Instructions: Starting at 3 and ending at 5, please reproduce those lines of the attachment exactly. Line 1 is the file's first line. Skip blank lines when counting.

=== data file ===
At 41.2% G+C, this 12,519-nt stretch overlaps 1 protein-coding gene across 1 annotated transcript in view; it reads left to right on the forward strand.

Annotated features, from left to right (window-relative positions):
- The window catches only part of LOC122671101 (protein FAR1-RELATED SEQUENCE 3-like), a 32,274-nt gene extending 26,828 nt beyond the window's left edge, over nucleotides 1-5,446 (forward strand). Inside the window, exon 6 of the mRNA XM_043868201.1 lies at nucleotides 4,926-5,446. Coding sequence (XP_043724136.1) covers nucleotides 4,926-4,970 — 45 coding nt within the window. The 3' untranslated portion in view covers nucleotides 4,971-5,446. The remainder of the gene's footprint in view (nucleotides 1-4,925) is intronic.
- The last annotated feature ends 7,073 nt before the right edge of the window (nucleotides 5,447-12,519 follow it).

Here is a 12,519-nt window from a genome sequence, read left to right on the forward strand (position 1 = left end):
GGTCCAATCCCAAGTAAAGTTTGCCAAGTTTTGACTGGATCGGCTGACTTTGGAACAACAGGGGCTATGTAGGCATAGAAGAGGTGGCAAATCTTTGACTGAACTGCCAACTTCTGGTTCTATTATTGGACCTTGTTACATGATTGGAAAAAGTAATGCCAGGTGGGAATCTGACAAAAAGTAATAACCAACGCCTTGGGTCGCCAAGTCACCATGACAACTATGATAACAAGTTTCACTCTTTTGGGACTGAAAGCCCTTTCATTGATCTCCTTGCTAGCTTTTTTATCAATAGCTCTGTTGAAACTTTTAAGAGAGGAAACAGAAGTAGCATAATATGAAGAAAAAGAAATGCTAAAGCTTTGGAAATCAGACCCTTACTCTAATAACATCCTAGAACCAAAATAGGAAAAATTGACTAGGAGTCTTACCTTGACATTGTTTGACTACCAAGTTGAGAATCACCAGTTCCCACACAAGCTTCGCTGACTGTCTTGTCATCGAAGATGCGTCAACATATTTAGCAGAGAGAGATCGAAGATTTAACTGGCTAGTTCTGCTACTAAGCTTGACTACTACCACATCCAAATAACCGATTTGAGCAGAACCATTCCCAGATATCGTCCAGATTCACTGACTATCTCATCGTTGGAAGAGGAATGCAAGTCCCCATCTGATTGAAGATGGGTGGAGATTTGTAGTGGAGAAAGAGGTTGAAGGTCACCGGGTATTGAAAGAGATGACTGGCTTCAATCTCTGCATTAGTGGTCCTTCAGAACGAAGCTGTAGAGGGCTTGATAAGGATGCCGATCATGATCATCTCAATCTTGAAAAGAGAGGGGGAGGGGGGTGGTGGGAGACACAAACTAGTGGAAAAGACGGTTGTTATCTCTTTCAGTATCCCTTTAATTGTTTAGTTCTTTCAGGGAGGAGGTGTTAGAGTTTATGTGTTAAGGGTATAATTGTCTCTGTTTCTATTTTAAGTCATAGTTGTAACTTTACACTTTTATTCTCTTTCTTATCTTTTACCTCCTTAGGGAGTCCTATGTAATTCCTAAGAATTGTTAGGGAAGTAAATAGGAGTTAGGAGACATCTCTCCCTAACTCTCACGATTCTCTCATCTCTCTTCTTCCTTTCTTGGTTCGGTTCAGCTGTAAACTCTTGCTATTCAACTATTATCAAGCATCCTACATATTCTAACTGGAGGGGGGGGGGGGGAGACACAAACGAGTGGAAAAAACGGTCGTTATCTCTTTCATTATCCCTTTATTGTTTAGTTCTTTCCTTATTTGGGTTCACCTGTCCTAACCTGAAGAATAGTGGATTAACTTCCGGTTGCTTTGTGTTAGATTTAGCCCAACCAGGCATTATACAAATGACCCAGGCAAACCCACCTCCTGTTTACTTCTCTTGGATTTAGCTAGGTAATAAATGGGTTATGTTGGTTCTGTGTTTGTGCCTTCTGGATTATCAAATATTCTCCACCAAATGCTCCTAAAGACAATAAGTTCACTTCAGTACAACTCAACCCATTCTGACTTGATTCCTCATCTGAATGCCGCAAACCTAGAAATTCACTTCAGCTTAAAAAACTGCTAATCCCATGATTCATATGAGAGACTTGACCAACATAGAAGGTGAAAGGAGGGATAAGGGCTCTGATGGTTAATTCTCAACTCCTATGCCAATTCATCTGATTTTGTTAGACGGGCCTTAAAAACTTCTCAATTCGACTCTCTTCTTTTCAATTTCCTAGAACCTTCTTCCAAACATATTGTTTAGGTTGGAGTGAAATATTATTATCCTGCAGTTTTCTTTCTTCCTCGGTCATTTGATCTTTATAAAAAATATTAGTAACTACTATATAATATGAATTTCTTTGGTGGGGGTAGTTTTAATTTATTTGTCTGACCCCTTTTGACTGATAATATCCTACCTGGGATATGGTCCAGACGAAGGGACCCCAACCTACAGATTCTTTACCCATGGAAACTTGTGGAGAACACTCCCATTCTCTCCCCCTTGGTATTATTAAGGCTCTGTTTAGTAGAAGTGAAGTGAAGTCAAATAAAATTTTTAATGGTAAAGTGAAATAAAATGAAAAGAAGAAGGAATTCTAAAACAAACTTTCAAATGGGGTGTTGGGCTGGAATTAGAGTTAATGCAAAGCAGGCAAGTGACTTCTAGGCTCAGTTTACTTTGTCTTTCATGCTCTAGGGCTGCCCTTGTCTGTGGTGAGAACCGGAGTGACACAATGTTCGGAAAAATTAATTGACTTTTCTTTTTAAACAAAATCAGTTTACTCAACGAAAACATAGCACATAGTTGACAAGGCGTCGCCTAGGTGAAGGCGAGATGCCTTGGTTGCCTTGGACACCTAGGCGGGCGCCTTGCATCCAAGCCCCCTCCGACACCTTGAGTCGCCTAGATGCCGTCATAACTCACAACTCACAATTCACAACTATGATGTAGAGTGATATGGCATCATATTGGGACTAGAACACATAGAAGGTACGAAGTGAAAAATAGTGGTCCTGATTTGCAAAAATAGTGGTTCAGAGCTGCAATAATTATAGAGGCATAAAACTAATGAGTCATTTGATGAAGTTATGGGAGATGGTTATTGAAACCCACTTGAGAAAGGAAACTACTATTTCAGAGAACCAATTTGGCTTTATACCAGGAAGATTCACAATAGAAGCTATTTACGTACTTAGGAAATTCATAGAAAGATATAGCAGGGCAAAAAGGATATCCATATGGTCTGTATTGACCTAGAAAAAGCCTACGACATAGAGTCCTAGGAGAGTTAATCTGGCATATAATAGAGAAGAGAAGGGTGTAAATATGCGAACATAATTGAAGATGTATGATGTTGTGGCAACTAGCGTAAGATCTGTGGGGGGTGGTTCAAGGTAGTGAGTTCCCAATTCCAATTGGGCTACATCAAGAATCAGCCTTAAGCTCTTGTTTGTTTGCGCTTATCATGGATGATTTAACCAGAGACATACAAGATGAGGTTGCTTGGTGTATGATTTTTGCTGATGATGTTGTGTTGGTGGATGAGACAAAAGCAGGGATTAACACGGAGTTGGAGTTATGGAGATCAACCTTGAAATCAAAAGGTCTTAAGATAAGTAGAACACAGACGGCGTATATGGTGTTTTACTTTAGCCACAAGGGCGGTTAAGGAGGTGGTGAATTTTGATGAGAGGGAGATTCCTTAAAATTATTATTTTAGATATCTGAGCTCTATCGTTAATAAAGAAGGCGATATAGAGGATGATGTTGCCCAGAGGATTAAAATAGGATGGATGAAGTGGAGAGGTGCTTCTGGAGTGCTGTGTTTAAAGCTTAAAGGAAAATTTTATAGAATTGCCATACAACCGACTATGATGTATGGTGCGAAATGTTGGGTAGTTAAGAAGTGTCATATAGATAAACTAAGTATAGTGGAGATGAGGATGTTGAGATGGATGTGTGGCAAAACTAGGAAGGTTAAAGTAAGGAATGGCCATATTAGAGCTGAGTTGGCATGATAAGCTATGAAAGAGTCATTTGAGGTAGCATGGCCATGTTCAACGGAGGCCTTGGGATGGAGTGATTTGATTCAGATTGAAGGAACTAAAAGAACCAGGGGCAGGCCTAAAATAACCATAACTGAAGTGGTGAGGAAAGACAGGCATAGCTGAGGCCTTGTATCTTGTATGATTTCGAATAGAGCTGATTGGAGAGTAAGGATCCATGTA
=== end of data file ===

- The window catches only part of LOC122671101 (protein FAR1-RELATED SEQUENCE 3-like), a 32,274-nt gene extending 26,828 nt beyond the window's left edge, over nucleotides 1-5,446 (forward strand). Inside the window, exon 6 of the mRNA XM_043868201.1 lies at nucleotides 4,926-5,446. Coding sequence (XP_043724136.1) covers nucleotides 4,926-4,970 — 45 coding nt within the window. The 3' untranslated portion in view covers nucleotides 4,971-5,446. The remainder of the gene's footprint in view (nucleotides 1-4,925) is intronic.
- The last annotated feature ends 7,073 nt before the right edge of the window (nucleotides 5,447-12,519 follow it).

Here is a 12,519-nt window from a genome sequence, read left to right on the forward strand (position 1 = left end):